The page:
Tag Archives: Eclipse

Behold: a diabolical pareidolia captured earlier this month. To wit:

Atmospheric refraction flattened the solar disk and distorted its appearance in this telescopic view of an Atlantic sunrise on June 10. From Belmar, New Jersey on the US east coast, the scene was recorded at New Moon during this season’s annular solar eclipse. The Moon in partial silhouette gives the rising Sun its crescent shape reminding some of the horns of the devil (or maybe a flying canoe …). But at its full annular phase this eclipsed Sun looked like a ring of fire in the heavens. June’s annular solar eclipse followed on the heels of the total lunar eclipse of late May’s Full Moon. Of course, that total lunar eclipse was a dramatic red Blood Moon eclipse.

(Image: Madhup Rathi)


Sunrise doesn’t normally look like this.

Because the moon’s not normally in the way, as it was on the morning of May 10th, 2013 when seen from Western Australia. To wit:

At times, it would be hard for the uninformed to understand what was happening. In an annular eclipse, the Moon is too far from the Earth to block the entire Sun, and at most leaves a ring of fire where sunlight pours out around every edge of the Moon. The featured time-lapse video also recorded the eclipse through the high refraction of the Earth’s atmosphere just above the horizon, making the unusual rising Sun and Moon appear also flattened. As the video continues on, the Sun continues to rise, and the Sun and Moon begin to separate. This weekend, a new annular solar eclipse will occur, visible from central Africa, the Arabian Peninsula, and a narrow band across Asia, with much of Earth’s Eastern hemisphere being able to see a partial solar eclipse.

(Video: Colin Legg & Geoff Sims; Music: Peter Nanasi)


Just over a year ago, on January 21, 2019, there was a total lunar eclipse. This horizontal composite tracks the Moon as it crossed into Earth’s dark umbral shadow in 35 consecutive frames. To wit:

Taken 3 minutes apart, they almost melt together in a continuous screen that captures the dark colours within the shadow itself and the northern curve of the shadow’s edge. Sunlight scattered by the atmosphere into the shadow causes the lunar surface to appear reddened during totality (left), but close to the umbra’s edge, the limb of the eclipsed Moon shows a remarkable blue hue. The blue eclipsed moonlight originates as rays of sunlight pass through layers high in Earth’s upper stratosphere, colored by ozone that scatters red light and transmits blue. The Moon’s next crossing into Earth’s umbral shadow, will be on May 26, 2021.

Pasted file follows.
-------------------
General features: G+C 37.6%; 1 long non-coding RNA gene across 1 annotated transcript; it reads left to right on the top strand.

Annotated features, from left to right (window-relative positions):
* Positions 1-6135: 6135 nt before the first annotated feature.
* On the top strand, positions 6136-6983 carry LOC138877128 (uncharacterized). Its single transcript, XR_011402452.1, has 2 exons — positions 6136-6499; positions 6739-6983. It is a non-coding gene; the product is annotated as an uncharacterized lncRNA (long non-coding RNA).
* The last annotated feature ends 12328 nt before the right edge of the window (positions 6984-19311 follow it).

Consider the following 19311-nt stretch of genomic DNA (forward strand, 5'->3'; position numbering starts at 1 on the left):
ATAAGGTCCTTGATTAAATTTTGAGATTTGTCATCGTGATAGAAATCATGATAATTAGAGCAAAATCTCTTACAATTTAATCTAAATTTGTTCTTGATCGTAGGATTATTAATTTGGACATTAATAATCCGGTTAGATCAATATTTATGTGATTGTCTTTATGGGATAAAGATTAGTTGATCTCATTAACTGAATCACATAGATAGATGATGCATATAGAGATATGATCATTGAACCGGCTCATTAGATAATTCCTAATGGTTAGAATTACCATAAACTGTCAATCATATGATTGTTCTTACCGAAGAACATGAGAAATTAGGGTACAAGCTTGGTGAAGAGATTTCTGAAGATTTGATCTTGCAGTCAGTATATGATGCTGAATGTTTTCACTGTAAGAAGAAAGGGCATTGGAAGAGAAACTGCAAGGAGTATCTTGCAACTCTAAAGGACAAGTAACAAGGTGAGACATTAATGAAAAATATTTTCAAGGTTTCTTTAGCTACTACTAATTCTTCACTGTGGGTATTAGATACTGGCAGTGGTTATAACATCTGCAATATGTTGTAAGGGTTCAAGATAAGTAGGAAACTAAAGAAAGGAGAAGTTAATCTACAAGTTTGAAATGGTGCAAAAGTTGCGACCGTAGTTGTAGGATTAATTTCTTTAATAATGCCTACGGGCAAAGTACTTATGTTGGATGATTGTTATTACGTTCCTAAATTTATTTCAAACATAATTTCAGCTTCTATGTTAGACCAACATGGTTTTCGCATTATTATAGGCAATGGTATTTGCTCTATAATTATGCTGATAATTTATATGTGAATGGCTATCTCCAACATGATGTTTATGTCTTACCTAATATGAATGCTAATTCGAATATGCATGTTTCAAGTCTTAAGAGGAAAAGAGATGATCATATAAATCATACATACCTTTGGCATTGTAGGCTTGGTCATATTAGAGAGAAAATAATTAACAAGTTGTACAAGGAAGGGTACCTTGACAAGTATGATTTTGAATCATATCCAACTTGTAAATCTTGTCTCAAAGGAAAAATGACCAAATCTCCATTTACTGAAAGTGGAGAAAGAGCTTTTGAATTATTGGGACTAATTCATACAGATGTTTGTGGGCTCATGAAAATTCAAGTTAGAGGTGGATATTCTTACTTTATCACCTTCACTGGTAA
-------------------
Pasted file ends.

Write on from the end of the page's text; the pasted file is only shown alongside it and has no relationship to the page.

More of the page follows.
(Image: Laszlo Francsics)


Last week’s full moon or Buck Moon (captured during its partial eclipse by Cristian Fattinnanzi) was very full. How full, you ask?

…it fell almost exactly in a line with the Sun and the Earth. When that happens the Earth casts its shadow onto the Moon. The circularity of the Earth’s shadow on the Moon was commented on by Aristotle and so has been noticed since at least the 4th century BC. What’s new is humanity’s ability to record this shadow with such high dynamic range (HDR).

The featured HDR composite of last week’s partial lunar eclipse combines 15 images and includes an exposure as short as 1/400th of a second — so as not to overexpose the brightest part — and an exposure that lasted five seconds — to bring up the dimmest part. This dimmest part — inside Earth’s umbra — is not completely dark because some light is refracted through the Earth’s atmosphereonto the Moon. A total lunar eclipse will occur next in 2021 May.

Giant image here.

UPDATE: a deliciously moony mashup from 2013.



The sixth rock (well, gas giant with a rocky core) from the Sun is not always visible because, quite often, our Moon passes in front of it. To wit:

Such a Saturnian eclipse was visible along a small swathe of Earth — from Brazil to Sri Lanka — near the end of last month. The featured colour image is a digital fusion of the clearest images captured by successive videos of the event taken in red, green, and blue, and taken separately for Saturn and the comparative bright Moon.

The exposures were taken from South Africa just before occultation — and also just before sunrise. When Saturn re-appeared on the other side of the Moon almost two hours later, the Sun had risen. This year, eclipses of Saturn by the Moon occur almost monthly, but, unfortunately, are visible only to those with the right location and with clear and dark skies.

(Image: Cory Schmitz)



Grand Canal Dock, Dublin this morning.

Slightly Bemused writes:

Looks like the eclipse is a but occluded today. Ah well, roll on 2026!


CAiBCylW8AAMZeYBlackrock, Co Dublin.

Thanks Kieran Murphy


Sandymount Strand, Sandymount, Dublin 4

Thanks John McDonald


Salthill, Co Galway.

Thanks Rory O’Riordan


From Maynooth. Co Kildare.

Thanks Lucy Newman


Above Dublin city.

Thanks Streets of Dublin


Phoenix Park, Dublin.

Thanks Matthew McCallion



Seagull and eclipse over Dublin

Thanks Aleesha Tully


Turgidson writes:

About half an hour after maximum obscurity when the sun briefly peeked through the clouds.


Above Cork.

Eoghan Dunne writes:

What appears to be a goose flying over the eclipse


Above Dublin.

Thanks Conor Healy


Julie writes:

We couldn’t see much of the eclipse at Trinity College Dublin, but the app (above)  proves it happened..

World Happiness Day today -  Is the universe trying to telling us something??

Ah here.

A flipped morning eclipse to celebrate International Day of Happiness

Thanks Conor Healy